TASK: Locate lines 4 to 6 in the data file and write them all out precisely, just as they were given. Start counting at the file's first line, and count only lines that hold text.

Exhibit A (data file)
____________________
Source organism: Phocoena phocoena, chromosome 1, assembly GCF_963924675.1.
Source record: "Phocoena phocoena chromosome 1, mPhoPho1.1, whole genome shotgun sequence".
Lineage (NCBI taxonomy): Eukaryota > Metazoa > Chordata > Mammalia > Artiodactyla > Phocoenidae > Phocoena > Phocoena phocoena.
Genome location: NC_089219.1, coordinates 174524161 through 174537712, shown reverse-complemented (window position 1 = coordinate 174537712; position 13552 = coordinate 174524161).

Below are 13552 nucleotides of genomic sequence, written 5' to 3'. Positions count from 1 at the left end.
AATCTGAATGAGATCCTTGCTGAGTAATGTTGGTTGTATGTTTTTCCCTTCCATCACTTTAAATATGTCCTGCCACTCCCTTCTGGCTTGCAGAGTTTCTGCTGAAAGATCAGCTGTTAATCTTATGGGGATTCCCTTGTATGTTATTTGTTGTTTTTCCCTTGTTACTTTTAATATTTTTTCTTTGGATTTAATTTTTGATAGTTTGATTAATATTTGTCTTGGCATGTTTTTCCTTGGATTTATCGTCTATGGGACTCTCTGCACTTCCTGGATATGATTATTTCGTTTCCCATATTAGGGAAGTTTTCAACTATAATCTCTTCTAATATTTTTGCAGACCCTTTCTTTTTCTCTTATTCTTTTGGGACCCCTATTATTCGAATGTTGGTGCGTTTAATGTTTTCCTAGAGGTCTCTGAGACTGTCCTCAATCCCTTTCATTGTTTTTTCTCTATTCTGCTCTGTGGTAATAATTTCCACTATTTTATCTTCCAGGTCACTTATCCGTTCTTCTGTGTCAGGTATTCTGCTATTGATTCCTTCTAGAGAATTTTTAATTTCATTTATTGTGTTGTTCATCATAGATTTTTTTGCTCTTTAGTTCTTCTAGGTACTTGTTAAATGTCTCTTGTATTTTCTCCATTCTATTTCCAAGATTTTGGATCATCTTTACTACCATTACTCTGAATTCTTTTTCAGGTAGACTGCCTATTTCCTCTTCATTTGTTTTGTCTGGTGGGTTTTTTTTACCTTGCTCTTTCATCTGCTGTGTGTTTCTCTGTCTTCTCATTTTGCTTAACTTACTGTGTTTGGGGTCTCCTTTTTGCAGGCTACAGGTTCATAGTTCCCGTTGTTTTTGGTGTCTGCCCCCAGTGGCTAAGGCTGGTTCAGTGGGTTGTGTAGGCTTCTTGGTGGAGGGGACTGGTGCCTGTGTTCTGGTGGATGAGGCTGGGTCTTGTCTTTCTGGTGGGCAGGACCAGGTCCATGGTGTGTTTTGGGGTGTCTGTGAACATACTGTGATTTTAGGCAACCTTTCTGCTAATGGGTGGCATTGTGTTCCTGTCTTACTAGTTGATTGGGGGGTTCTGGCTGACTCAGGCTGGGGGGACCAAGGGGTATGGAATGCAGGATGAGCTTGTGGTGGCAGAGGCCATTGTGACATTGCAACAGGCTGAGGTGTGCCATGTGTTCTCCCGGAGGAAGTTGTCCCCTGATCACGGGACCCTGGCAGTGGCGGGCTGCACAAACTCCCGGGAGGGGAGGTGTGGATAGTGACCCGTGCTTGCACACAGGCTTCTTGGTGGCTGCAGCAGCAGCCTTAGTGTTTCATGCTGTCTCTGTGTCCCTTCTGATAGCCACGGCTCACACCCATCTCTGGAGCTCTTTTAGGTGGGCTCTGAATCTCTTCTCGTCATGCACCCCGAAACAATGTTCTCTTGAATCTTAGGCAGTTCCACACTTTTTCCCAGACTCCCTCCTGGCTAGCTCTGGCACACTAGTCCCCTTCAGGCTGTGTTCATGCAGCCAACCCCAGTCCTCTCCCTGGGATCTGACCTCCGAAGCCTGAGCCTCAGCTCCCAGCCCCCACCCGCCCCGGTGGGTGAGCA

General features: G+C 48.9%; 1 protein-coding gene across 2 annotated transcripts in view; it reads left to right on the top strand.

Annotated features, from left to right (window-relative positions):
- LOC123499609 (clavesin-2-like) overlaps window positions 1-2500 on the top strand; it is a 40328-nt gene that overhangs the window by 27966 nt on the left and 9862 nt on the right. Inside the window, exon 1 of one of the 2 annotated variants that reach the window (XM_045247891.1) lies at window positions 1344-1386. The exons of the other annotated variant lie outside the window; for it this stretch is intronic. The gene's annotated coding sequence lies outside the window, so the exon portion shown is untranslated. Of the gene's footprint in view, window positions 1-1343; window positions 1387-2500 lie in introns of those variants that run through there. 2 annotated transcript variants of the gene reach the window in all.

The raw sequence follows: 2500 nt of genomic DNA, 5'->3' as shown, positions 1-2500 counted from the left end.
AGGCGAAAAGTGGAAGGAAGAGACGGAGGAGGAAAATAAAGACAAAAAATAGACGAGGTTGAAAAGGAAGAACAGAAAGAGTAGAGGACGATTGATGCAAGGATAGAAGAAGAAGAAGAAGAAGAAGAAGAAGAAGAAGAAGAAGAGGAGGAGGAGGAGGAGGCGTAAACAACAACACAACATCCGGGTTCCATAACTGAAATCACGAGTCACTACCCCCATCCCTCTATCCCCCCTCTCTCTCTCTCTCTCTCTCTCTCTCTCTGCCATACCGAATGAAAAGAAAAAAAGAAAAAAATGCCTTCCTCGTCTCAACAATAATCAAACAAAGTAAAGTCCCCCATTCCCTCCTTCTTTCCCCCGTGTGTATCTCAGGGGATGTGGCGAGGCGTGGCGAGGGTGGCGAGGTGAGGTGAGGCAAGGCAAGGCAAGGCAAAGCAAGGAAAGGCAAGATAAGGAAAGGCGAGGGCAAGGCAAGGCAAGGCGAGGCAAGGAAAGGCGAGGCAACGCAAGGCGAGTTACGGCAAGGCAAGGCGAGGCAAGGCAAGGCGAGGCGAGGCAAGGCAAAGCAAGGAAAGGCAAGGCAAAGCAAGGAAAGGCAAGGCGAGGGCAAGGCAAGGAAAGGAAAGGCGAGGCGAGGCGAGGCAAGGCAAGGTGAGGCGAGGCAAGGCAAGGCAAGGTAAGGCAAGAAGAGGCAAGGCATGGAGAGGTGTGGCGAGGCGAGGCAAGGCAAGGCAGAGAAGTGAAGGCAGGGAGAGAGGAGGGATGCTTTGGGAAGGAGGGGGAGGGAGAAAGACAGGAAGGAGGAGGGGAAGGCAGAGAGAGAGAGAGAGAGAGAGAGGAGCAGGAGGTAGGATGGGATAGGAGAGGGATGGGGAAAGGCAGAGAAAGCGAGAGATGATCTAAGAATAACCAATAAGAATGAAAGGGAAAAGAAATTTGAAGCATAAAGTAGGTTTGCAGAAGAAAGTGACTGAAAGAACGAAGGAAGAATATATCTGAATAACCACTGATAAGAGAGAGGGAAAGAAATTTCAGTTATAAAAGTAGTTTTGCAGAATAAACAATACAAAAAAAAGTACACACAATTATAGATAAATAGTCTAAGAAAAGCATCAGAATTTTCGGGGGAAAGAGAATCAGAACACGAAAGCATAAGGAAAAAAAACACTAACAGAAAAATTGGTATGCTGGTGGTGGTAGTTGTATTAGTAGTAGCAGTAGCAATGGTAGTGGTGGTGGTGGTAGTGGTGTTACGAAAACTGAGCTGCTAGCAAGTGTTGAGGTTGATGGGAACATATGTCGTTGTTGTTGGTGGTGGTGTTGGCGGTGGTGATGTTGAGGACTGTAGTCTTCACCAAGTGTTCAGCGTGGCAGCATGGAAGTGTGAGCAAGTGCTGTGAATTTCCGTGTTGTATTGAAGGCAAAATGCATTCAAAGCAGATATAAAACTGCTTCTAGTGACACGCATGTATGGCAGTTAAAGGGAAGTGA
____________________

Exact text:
Genome location: NC_089219.1, coordinates 174524161 through 174537712, shown reverse-complemented (window position 1 = coordinate 174537712; position 13552 = coordinate 174524161).

Below are 13552 nucleotides of genomic sequence, written 5' to 3'. Positions count from 1 at the left end.
AATCTGAATGAGATCCTTGCTGAGTAATGTTGGTTGTATGTTTTTCCCTTCCATCACTTTAAATATGTCCTGCCACTCCCTTCTGGCTTGCAGAGTTTCTGCTGAAAGATCAGCTGTTAATCTTATGGGGATTCCCTTGTATGTTATTTGTTGTTTTTCCCTTGTTACTTTTAATATTTTTTCTTTGGATTTAATTTTTGATAGTTTGATTAATATTTGTCTTGGCATGTTTTTCCTTGGATTTATCGTCTATGGGACTCTCTGCACTTCCTGGATATGATTATTTCGTTTCCCATATTAGGGAAGTTTTCAACTATAATCTCTTCTAATATTTTTGCAGACCCTTTCTTTTTCTCTTATTCTTTTGGGACCCCTATTATTCGAATGTTGGTGCGTTTAATGTTTTCCTAGAGGTCTCTGAGACTGTCCTCAATCCCTTTCATTGTTTTTTCTCTATTCTGCTCTGTGGTAATAATTTCCACTATTTTATCTTCCAGGTCACTTATCCGTTCTTCTGTGTCAGGTATTCTGCTATTGATTCCTTCTAGAGAATTTTTAATTTCATTTATTGTGTTGTTCATCATAGATTTTTTTGCTCTTTAGTTCTTCTAGGTACTTGTTAAATGTCTCTTGTATTTTCTCCATTCTATTTCCAAGATTTTGGATCATCTTTACTACCATTACTCTGAATTCTTTTTCAGGTAGACTGCCTATTTCCTCTTCATTTGTTTTGTCTGGTGGGTTTTTTTTACCTTGCTCTTTCATCTGCTGTGTGTTTCTCTGTCTTCTCATTTTGCTTAACTTACTGTGTTTGGGGTCTCCTTTTTGCAGGCTACAGGTTCATAGTTCCCGTTGTTTTTGGTGTCTGCCCCCAGTGGCTAAGGCTGGTTCAGTGGGTTGTGTAGGCTTCTTGGTGGAGGGGACTGGTGCCTGTGTTCTGGTGGATGAGGCTGGGTCTTGTCTTTCTGGTGGGCAGGACCAGGTCCATGGTGTGTTTTGGGGTGTCTGTGAACATACTGTGATTTTAGGCAACCTTTCTGCTAATGGGTGGCATTGTGTTCCTGTCTTACTAGTTGATTGGGGGGTTCTGGCTGACTCAGGCTGGGGGGACCAAGGGGTATGGAATGCAGGATGAGCTTGTGGTGGCAGAGGCCATTGTGACATTGCAACAGGCTGAGGTGTGCCATGTGTTCTCCCGGAGGAAGTTGTCCCCTGATCACGGGACCCTGGCAGTGGCGGGCTGCACAAACTCCCGGGAGGGGAGGTGTGGATAGTGACCCGTGCTTGCACACAGGCTTCTTGGTGGCTGCAGCAGCAGCCTTAGTGTTTCATGCTGTCTCTGTGTCCCTTCTGATAGCCACGGCTCACACCCATCTCTGGAGCTCTTTTAGGTGGGCTCTGAATCTCTTCTCGTCATGCACCCCGAAACAATGTTCTCTTGAATCTTAGGCAGTTCCACACTTTTTCCCAGACTCCCTCCTGGCTAGCTCTGGCACACTAGTCCCCTTCAGGCTGTGTTCATGCAGCCAACCCCAGTCCTCTCCCTGGGATCTGACCTCCGAAGCCTGAGCCTCAGCTCCCAGCCCCCACCCGCCCCGGTGGGTGAGCA